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Title: Investigation of how road users' perception and attitudes influence intention to commute by bicycle in Mexico City
Author: Cepeda Zorrilla, Magda Rosario
ISNI:       0000 0004 7225 0236
Awarding Body: University of Leeds
Current Institution: University of Leeds
Date of Award: 2017
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The thesis aims to explore attitudes and the perceived image of cycling in Mexico City and the extent to which this may be a deterrent for engaging in cycle commuting. It also explores the existence of attitudinal transport segments. Transport segments were investigated using a questionnaire developed by the Segment Project EU. Data about attitudes were collected in the same survey from a theory-based questionnaire developed from the Theory of Planned Behaviour (TPB), extended with constructs from the Social Comparison Theory (SCT) and the Material Possessions Model (MPM). The survey was distributed on-street and online, with a simple random sample of 401 road users. The sample characteristics were: no cyclists or infrequent cyclists, living and working in Mexico City, and aged 18-60. The results indicate that the same attitudinal transport segments identified in Europe also exist in Mexico City. They also show that cycling attributes, attitudes to cycling, social comparison, and social image and prestige were the most important factors influencing intention to cycle, explaining 42% of the variance in intention to cycle. Notably, when the evaluation of cycling was negative, the intention to commute by cycling was weaker; when the attributes of cycling and the social image linked to cycling were positive, the intention to cycle commute was strengthened. The effect of social comparison is not clearly established. Although the results from this study are specific to Mexico City, they indicate areas of interest to transportation planners in other regions, especially in those cities where intention to cycle is linked to its perceived image and there is political ambition to promote a positive image of cycling and stimulate modal shift. Moreover, this study contributes to the current literature developing applications of the TPB. Future research may include further investigating social comparison as a latent construct underlying intention to cycle.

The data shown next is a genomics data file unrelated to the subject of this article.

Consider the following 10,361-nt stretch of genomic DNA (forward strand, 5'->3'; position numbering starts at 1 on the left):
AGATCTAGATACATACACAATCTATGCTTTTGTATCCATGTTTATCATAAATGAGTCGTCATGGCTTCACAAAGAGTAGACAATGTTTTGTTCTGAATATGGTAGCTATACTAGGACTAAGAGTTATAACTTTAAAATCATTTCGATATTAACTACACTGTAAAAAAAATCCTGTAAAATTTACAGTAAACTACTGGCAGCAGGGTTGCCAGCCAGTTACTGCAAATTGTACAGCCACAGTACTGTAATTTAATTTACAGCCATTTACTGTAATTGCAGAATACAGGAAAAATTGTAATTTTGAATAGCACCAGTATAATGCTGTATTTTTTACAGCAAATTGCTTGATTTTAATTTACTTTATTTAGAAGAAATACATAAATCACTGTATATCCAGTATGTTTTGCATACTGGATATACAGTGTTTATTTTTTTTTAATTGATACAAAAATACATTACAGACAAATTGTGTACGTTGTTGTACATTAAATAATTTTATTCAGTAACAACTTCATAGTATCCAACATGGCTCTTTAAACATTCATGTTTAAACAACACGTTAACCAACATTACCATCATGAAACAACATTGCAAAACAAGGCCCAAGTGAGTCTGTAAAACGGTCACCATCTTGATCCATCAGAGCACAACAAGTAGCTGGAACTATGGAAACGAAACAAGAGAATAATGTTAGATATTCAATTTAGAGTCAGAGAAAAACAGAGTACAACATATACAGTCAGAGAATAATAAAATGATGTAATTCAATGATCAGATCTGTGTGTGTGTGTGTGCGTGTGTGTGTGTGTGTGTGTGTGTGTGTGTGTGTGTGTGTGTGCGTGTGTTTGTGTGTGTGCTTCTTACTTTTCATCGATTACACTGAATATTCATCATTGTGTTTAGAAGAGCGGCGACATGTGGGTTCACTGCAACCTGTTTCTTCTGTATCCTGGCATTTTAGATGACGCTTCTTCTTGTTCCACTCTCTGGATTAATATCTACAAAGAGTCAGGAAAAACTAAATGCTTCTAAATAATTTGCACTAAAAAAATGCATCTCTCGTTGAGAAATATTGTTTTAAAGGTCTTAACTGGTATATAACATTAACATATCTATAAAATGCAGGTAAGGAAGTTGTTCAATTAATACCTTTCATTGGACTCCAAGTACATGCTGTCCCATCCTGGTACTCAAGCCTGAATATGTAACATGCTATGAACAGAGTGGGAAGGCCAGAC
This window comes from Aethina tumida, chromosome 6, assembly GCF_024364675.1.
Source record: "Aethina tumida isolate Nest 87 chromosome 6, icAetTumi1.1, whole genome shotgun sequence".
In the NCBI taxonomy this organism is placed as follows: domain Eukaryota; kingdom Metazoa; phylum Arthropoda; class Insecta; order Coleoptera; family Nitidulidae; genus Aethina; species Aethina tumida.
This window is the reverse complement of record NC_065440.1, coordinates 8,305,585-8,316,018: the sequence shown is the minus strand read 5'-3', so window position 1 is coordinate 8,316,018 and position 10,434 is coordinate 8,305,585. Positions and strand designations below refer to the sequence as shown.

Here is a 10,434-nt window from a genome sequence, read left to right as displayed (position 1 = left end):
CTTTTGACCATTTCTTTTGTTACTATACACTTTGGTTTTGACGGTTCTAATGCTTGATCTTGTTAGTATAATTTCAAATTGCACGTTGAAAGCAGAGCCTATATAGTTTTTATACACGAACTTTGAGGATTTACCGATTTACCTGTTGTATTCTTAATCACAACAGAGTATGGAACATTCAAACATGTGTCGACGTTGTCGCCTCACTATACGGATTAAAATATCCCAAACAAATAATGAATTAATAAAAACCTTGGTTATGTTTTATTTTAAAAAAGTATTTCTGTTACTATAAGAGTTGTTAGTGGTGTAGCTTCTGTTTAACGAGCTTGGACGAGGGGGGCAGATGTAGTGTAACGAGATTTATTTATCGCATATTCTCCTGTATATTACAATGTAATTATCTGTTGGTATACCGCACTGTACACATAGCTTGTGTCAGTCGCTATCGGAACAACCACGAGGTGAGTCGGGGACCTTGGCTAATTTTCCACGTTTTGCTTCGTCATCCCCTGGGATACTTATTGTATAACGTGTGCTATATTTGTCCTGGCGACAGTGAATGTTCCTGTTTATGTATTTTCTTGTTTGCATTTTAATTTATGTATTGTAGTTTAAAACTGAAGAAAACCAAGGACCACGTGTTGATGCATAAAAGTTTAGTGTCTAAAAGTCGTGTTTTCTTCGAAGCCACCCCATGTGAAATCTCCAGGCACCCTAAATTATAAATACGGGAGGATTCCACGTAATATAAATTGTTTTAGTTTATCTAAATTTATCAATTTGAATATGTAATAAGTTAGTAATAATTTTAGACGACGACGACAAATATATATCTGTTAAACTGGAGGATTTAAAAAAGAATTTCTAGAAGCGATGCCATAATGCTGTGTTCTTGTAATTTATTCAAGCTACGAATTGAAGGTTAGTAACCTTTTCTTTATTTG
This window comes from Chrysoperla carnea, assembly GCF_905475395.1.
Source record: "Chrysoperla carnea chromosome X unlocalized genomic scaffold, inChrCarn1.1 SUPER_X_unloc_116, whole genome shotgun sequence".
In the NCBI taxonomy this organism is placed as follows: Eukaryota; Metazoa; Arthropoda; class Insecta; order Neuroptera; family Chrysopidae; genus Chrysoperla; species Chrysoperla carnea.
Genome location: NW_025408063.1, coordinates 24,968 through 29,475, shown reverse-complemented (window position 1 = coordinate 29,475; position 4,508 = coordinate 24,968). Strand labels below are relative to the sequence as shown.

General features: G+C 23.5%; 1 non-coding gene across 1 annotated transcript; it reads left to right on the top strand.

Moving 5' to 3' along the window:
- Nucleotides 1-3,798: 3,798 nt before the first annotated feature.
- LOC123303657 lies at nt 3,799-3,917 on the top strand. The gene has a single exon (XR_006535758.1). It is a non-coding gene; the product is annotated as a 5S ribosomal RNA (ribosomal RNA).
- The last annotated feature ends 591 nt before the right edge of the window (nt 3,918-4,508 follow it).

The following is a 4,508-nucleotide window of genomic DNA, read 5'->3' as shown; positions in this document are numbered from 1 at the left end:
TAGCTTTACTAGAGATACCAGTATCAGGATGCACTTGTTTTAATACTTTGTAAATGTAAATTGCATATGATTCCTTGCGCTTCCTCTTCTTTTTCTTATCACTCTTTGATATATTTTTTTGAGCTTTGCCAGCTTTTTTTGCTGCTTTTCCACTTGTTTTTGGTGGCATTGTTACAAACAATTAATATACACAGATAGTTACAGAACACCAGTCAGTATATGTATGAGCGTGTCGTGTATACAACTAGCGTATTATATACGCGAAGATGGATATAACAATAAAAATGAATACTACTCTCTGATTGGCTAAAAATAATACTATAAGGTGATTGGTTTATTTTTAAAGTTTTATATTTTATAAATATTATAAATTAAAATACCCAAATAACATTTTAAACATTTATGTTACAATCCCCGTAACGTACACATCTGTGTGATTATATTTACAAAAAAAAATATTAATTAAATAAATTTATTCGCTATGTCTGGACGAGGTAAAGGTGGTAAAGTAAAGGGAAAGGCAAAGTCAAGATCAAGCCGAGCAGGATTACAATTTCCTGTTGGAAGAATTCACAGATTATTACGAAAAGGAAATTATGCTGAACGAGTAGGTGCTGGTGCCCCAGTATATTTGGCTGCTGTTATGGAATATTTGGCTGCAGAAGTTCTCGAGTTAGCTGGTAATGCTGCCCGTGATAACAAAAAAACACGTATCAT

Supervisor: Hodgson, Frances ; Jopson, Ann Sponsor: Not available
Qualification Name: Thesis (Ph.D.) Qualification Level: Doctoral
EThOS ID:  DOI: Not available